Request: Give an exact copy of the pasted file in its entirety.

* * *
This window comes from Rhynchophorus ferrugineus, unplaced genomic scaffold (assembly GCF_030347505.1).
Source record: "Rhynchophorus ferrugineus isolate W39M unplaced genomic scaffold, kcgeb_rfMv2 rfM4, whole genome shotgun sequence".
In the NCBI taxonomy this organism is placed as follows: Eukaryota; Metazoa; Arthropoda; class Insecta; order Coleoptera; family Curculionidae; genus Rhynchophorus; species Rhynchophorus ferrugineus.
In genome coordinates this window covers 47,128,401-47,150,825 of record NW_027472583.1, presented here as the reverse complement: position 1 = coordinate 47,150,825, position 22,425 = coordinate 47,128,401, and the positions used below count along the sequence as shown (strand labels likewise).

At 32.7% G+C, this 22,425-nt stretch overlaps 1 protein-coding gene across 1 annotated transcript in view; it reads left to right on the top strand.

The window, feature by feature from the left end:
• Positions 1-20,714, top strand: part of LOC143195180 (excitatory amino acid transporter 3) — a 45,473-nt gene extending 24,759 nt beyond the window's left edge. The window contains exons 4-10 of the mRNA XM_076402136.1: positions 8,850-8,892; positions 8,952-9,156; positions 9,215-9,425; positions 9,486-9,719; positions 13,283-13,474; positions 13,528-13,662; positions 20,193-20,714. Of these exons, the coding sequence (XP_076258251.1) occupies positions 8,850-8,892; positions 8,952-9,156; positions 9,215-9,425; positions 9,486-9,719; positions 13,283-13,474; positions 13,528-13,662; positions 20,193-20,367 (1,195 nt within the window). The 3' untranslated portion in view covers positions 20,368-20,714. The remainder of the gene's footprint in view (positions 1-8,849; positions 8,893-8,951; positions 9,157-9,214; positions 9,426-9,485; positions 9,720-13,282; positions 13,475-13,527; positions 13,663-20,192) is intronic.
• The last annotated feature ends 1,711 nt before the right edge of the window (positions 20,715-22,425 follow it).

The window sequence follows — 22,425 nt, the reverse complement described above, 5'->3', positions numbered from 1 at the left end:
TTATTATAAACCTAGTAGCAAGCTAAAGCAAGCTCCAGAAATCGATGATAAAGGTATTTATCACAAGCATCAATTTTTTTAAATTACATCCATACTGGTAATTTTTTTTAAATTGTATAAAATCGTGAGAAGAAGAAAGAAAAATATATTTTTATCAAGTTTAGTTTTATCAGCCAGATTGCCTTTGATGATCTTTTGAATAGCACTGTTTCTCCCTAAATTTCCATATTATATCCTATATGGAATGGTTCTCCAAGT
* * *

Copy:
This window comes from Rhynchophorus ferrugineus, unplaced genomic scaffold (assembly GCF_030347505.1).
Source record: "Rhynchophorus ferrugineus isolate W39M unplaced genomic scaffold, kcgeb_rfMv2 rfM4, whole genome shotgun sequence".
In the NCBI taxonomy this organism is placed as follows: Eukaryota; Metazoa; Arthropoda; class Insecta; order Coleoptera; family Curculionidae; genus Rhynchophorus; species Rhynchophorus ferrugineus.
In genome coordinates this window covers 47,128,401-47,150,825 of record NW_027472583.1, presented here as the reverse complement: position 1 = coordinate 47,150,825, position 22,425 = coordinate 47,128,401, and the positions used below count along the sequence as shown (strand labels likewise).

At 32.7% G+C, this 22,425-nt stretch overlaps 1 protein-coding gene across 1 annotated transcript in view; it reads left to right on the top strand.

The window, feature by feature from the left end:
• Positions 1-20,714, top strand: part of LOC143195180 (excitatory amino acid transporter 3) — a 45,473-nt gene extending 24,759 nt beyond the window's left edge. The window contains exons 4-10 of the mRNA XM_076402136.1: positions 8,850-8,892; positions 8,952-9,156; positions 9,215-9,425; positions 9,486-9,719; positions 13,283-13,474; positions 13,528-13,662; positions 20,193-20,714. Of these exons, the coding sequence (XP_076258251.1) occupies positions 8,850-8,892; positions 8,952-9,156; positions 9,215-9,425; positions 9,486-9,719; positions 13,283-13,474; positions 13,528-13,662; positions 20,193-20,367 (1,195 nt within the window). The 3' untranslated portion in view covers positions 20,368-20,714. The remainder of the gene's footprint in view (positions 1-8,849; positions 8,893-8,951; positions 9,157-9,214; positions 9,426-9,485; positions 9,720-13,282; positions 13,475-13,527; positions 13,663-20,192) is intronic.
• The last annotated feature ends 1,711 nt before the right edge of the window (positions 20,715-22,425 follow it).

The window sequence follows — 22,425 nt, the reverse complement described above, 5'->3', positions numbered from 1 at the left end:
TTATTATAAACCTAGTAGCAAGCTAAAGCAAGCTCCAGAAATCGATGATAAAGGTATTTATCACAAGCATCAATTTTTTTAAATTACATCCATACTGGTAATTTTTTTTAAATTGTATAAAATCGTGAGAAGAAGAAAGAAAAATATATTTTTATCAAGTTTAGTTTTATCAGCCAGATTGCCTTTGATGATCTTTTGAATAGCACTGTTTCTCCCTAAATTTCCATATTATATCCTATATGGAATGGTTCTCCAAGT